Mark O’Connor does not like Shin’ichi Suzuki.
For those who don’t know, Shin’ichi Suzuki is the originator of the Suzuki Method. Suzuki’s method teaches ear-training and musical technique to very young music students. The Suzuki instructor introduces increasingly complex pieces in sequential books. Everybody in the Suzuki Cult learns the same material and wears the same robes.
This systematized approach has led to thousands (more likely millions) of musicians learning all the Suzuki repertoire. I’d bet four out of five people in a given pro orchestra could still play Suzuki tunes from memory. I sure can.
But over on his personal weblog, violinist/fiddler/mandolinist/guitarist Mark O’Connor — known for his bad-ass, multi-genre shredding — called b.s. on the Suzuki Method, as well as on Dr. Suzuki’s biography. If you don’t have time to click, here’s the essence of O’Connor’s gripe:
The Suzuki Method basically develops technique by way of massive amounts of repetition along with obedience-based learning (follow my hand, do as I do, I am always right and you are always wrong approach) that has spawned the least creative 50-year era in violin history. All other major instrument groups have grown to rival the violin’s preeminence over the same amount of time both in classical music and popular culture. Suzuki is by the far and away the dominant violin teaching method of the last 50 years.
O’Connor also says The Good Doctor trumped up his association with Berlin violin teacher Karl Klingler, stretched truth in saying he knew Dr. Albert Einstein (a noted violinist, in addition to whatever else he did), and made up the fact that he had a PhD.
Basically, O’Connor thinks Shin’ichi Suzuki was a huckster with trumped-up credentials looking to sell violins & method books. If you read this site regularly you know these are the types of people I’m most fascinated by.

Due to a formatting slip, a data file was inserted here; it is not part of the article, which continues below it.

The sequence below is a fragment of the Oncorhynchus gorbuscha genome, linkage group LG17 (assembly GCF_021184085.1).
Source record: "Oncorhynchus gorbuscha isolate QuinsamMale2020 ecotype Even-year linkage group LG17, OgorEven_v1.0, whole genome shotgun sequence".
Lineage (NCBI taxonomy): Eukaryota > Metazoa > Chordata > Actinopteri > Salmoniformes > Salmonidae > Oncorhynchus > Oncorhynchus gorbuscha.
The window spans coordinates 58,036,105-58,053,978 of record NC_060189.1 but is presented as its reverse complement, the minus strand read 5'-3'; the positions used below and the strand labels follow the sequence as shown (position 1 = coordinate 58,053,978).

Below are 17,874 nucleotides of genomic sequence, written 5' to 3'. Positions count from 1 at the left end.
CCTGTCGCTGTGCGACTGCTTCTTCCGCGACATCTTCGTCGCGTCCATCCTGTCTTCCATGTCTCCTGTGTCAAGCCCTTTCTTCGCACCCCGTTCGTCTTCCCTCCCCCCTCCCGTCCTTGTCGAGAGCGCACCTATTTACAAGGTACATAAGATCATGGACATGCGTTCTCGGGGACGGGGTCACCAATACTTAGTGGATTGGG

Now is the time to mention that — lo and behold — O’Connor has a string method of his own! One can find out more information right hrrr. Still, I think O’Connor’s critique has some merit. It’s factual that the Suzuki method is particularly rooted in the Euro/Western/traditional classical mentality, and the musical choices are only adventurous to a point. You also wonder how (Dr.) Suzuki’s biographers failed to do basic biographical research. Who was this guy? We know the myth, we love the legend. We might want to know the real story, too. (Here’s a defense written by biographer Lois Shepherd.)
But the Suzuki Method has been successful because it’s easy to understand. People get it. You start from scratch, build steadily, learn the same stuff your friends do, and end up knowing a great deal of music by the time you’re 11 or 12 or whatever.
O’Connor might be the imperfect vessel for all this information — although I secretly appreciate the joy he takes in lambasting Suzuki’s musical chops — but he has hit on something. Best case scenario: you get a good teacher who mixes in Suzuki numbers with other stuff, pushes the student in all directions, and ultimately lets her roll with whatever works best.
So in the end, this is really a story about either a questionable biography, character assassination, or both. Welcome to the world of classical music.